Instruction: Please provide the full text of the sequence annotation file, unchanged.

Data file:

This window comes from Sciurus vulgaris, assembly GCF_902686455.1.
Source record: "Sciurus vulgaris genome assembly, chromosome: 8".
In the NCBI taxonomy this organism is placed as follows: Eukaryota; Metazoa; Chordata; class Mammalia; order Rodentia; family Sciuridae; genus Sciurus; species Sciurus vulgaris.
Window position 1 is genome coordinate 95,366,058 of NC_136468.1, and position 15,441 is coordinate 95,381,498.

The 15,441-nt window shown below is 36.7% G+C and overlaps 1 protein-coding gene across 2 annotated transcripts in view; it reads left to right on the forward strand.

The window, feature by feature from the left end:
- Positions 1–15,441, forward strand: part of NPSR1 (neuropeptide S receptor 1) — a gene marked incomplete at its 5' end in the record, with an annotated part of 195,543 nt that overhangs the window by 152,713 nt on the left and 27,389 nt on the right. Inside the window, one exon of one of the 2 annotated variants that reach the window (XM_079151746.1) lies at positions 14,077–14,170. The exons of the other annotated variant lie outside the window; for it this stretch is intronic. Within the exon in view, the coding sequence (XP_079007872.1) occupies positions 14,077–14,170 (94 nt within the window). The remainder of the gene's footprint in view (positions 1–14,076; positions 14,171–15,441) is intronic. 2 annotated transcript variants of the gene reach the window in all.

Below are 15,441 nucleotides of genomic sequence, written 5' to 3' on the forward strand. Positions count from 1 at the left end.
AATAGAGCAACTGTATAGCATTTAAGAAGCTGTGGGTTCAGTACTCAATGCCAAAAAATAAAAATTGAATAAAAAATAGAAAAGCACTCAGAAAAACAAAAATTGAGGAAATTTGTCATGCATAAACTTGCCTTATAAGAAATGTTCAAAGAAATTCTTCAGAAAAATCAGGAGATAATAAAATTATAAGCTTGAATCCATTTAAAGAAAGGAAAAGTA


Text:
This window comes from Sciurus vulgaris, assembly GCF_902686455.1.
Source record: "Sciurus vulgaris genome assembly, chromosome: 8".
In the NCBI taxonomy this organism is placed as follows: Eukaryota; Metazoa; Chordata; class Mammalia; order Rodentia; family Sciuridae; genus Sciurus; species Sciurus vulgaris.
Window position 1 is genome coordinate 95,366,058 of NC_136468.1, and position 15,441 is coordinate 95,381,498.

The 15,441-nt window shown below is 36.7% G+C and overlaps 1 protein-coding gene across 2 annotated transcripts in view; it reads left to right on the forward strand.

The window, feature by feature from the left end:
- Positions 1–15,441, forward strand: part of NPSR1 (neuropeptide S receptor 1) — a gene marked incomplete at its 5' end in the record, with an annotated part of 195,543 nt that overhangs the window by 152,713 nt on the left and 27,389 nt on the right. Inside the window, one exon of one of the 2 annotated variants that reach the window (XM_079151746.1) lies at positions 14,077–14,170. The exons of the other annotated variant lie outside the window; for it this stretch is intronic. Within the exon in view, the coding sequence (XP_079007872.1) occupies positions 14,077–14,170 (94 nt within the window). The remainder of the gene's footprint in view (positions 1–14,076; positions 14,171–15,441) is intronic. 2 annotated transcript variants of the gene reach the window in all.

Below are 15,441 nucleotides of genomic sequence, written 5' to 3' on the forward strand. Positions count from 1 at the left end.
AATAGAGCAACTGTATAGCATTTAAGAAGCTGTGGGTTCAGTACTCAATGCCAAAAAATAAAAATTGAATAAAAAATAGAAAAGCACTCAGAAAAACAAAAATTGAGGAAATTTGTCATGCATAAACTTGCCTTATAAGAAATGTTCAAAGAAATTCTTCAGAAAAATCAGGAGATAATAAAATTATAAGCTTGAATCCATTTAAAGAAAGGAAAAGTA